Five percent of adults suffer from frequent night terrors. I am one of those.
I’ve always been a big dreamer and I’m not just talking about the daydream variety. From a very young age, my subconsciousness and wild imagination became my mode of travelling, my gateway to far away and extraordinary places where weird and wonderful things would happen. As a five-year old I would spend many nights dreaming about riding my favourite horse into numerous magical adventures where I was the hero, the little brave and always fearless soul with otherworldly powers who would save the day. I wanted to be a fireman when I grew up, so my dreams were always connected to helping and saving others. As a child I remember feeling so sensationally excited about all of this that I would draw my dreams for my parents at the breakfast table whilst taking great joy out of telling the story with dramatic sound effects and courageous gestures. But then one night, at the age of 13 I had another dream, one that changed how I felt about dreaming forever. For the first time in a dream I was in real danger and falling from a 20-story building with nothing and no one around me and all I had was the very real and hard reality of sudden death awaiting me when I reached the ground.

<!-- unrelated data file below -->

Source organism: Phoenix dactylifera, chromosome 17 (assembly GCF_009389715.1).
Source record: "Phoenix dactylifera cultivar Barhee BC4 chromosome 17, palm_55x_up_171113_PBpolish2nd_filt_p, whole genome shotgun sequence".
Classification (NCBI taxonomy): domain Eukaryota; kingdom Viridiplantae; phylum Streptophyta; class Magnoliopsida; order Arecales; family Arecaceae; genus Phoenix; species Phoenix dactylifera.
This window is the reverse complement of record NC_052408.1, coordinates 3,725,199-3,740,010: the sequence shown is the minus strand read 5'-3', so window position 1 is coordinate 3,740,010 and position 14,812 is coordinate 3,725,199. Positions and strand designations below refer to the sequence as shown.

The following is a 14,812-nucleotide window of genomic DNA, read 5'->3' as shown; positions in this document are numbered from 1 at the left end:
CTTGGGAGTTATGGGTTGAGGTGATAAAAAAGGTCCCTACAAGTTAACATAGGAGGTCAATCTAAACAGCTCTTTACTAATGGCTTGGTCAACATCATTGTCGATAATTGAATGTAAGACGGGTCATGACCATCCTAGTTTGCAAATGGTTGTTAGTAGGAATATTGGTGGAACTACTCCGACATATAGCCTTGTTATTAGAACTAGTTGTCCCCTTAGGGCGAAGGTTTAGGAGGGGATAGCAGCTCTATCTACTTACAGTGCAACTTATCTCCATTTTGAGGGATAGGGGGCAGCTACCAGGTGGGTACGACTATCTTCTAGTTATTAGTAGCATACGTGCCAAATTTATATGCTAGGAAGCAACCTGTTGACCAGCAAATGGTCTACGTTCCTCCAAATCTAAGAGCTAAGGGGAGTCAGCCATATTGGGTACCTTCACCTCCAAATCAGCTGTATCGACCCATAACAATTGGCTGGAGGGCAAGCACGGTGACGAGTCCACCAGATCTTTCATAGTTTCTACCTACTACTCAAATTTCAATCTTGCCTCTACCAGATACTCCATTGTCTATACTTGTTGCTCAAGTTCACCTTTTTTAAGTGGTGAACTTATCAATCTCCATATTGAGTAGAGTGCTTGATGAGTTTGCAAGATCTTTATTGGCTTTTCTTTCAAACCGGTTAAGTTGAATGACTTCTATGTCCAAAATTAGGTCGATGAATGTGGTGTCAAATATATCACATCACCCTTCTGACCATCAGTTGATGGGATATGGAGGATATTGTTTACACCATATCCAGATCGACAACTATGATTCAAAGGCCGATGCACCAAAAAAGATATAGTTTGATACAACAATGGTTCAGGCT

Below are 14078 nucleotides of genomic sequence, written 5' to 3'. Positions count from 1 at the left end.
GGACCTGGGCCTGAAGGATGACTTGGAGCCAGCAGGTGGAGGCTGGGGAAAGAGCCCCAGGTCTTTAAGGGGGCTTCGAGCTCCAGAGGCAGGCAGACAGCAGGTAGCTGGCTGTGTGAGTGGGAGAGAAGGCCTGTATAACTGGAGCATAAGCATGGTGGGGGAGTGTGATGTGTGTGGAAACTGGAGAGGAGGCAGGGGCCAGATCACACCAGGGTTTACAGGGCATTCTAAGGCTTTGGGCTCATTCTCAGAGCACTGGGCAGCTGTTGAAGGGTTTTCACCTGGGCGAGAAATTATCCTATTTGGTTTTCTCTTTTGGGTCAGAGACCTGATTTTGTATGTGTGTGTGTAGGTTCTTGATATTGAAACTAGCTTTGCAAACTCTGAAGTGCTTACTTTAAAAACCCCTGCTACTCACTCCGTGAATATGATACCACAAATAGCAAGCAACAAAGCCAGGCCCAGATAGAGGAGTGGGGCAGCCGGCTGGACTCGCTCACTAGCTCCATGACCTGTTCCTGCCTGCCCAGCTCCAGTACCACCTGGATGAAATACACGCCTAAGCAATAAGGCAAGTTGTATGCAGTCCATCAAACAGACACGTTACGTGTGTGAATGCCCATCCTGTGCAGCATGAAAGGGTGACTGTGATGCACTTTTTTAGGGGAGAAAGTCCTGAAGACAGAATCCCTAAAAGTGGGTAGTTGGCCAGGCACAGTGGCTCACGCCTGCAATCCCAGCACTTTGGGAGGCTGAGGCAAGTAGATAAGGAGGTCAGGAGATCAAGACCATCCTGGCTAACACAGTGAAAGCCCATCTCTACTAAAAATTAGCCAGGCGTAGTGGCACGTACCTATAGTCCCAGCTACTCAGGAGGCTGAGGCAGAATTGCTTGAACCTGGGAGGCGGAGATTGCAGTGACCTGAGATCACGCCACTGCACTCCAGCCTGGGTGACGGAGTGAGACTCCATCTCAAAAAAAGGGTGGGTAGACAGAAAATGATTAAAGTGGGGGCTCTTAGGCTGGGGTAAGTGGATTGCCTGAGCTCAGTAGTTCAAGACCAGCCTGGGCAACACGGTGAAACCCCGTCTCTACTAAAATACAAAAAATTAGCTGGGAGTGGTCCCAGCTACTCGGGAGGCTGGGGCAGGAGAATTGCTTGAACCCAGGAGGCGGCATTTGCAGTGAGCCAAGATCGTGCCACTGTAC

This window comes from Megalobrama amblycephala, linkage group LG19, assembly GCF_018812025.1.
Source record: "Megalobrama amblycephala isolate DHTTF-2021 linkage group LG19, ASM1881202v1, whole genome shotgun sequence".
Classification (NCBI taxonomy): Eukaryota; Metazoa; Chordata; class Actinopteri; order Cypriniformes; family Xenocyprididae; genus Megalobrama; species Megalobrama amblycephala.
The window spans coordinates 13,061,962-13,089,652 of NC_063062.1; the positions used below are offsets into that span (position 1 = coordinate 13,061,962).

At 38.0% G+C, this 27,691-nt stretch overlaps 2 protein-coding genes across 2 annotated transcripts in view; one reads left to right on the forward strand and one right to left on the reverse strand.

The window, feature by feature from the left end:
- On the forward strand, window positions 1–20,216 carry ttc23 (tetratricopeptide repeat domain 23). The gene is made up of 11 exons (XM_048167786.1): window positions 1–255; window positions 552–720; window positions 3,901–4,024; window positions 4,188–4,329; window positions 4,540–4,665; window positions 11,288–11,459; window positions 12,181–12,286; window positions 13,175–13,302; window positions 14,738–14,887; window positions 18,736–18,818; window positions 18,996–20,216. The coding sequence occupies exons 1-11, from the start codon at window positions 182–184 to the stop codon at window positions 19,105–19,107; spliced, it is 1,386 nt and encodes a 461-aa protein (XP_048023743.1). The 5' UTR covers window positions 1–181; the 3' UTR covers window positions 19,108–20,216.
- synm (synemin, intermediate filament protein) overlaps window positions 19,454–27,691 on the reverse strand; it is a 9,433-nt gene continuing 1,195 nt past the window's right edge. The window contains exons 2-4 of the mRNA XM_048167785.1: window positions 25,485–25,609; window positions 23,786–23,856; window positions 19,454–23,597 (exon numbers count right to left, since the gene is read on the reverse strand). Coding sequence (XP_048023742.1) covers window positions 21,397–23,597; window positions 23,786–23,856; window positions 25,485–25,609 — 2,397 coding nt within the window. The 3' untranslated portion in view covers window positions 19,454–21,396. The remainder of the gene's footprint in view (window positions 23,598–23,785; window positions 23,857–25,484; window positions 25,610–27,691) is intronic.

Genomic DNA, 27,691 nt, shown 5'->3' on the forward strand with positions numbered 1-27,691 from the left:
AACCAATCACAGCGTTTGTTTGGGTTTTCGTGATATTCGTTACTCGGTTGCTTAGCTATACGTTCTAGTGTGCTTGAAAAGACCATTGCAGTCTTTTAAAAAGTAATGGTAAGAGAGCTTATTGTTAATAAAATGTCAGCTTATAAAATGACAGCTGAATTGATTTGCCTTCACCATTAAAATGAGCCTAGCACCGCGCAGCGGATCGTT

Falling into a nightmare
I don’t know what prompted it that night, but at around 2am I woke the entire household with what my mother describes as an ear-splitting scream at such high frequency that the vibrations of the noise caused one of the ornaments on her dressing table in their bedroom, to fall over. Once I came to my senses, I remember seeing my entire family standing in my room looking half-asleep and seriously confused about what is going on, my floodgates wide open with tears streaming down my face and sweat dripping off my forehead like I just returned from a trip to the Sun. I didn’t know what it was at the time, but I now know that at that very moment my mind yanked me out of that horrific nightmare and back to reality at the speed of light, my body was overflowing with anxiety and fear. Feelings of utter panic and absolute distress completely engulfed me and as a relatively normal 13-year old I had absolutely no idea how to deal with that. After a lot of gentle sweet talking and a glass of my favourite warm milk with honey, I managed to finally fall asleep again, but not without my dad in the room where I can see him. The following day small fragments of what happened during the nightmare floated around in my memory like small pieces of paper that escaped a burning fire. However what was deeply etched into my brain, were the emotional and mental scars of an eerie experience that has changed how I slept ever since.